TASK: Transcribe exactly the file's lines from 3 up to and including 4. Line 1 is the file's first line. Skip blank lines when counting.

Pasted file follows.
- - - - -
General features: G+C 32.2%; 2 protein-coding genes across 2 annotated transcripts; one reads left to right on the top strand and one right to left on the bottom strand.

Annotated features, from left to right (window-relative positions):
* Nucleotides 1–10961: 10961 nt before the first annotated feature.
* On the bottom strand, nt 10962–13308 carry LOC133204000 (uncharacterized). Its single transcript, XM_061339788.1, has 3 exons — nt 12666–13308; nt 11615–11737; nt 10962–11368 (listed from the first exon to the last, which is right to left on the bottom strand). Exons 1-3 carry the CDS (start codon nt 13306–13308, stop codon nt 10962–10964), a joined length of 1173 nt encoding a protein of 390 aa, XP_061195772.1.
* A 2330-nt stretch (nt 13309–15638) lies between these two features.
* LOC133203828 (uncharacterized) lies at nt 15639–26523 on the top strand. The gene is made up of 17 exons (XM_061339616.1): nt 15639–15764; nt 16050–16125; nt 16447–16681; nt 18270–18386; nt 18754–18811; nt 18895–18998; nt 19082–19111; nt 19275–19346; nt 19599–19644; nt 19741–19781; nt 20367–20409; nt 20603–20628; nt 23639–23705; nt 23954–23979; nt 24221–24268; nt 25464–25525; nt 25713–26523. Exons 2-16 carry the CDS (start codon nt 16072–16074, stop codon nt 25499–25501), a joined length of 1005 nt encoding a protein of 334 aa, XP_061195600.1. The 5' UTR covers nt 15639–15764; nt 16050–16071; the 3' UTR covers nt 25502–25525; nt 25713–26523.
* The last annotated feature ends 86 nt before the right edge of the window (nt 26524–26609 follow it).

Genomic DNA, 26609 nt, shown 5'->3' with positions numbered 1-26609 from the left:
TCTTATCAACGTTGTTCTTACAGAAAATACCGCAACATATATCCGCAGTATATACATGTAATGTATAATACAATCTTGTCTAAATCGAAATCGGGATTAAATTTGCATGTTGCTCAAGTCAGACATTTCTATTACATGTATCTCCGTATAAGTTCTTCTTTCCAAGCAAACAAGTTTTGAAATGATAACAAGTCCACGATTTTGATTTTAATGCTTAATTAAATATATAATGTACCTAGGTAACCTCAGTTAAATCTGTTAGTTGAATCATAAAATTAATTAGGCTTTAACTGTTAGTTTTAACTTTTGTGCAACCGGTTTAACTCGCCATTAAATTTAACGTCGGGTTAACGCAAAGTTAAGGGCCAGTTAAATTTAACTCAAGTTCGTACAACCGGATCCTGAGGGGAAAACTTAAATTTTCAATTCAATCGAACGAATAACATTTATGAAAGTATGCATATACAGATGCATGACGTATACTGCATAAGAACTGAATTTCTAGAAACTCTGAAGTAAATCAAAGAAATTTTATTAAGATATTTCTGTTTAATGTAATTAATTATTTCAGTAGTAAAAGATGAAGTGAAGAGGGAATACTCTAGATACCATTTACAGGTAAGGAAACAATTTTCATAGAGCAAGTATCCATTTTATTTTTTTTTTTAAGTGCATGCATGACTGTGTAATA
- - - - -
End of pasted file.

* Nucleotides 1–10961: 10961 nt before the first annotated feature.
* On the bottom strand, nt 10962–13308 carry LOC133204000 (uncharacterized). Its single transcript, XM_061339788.1, has 3 exons — nt 12666–13308; nt 11615–11737; nt 10962–11368 (listed from the first exon to the last, which is right to left on the bottom strand). Exons 1-3 carry the CDS (start codon nt 13306–13308, stop codon nt 10962–10964), a joined length of 1173 nt encoding a protein of 390 aa, XP_061195772.1.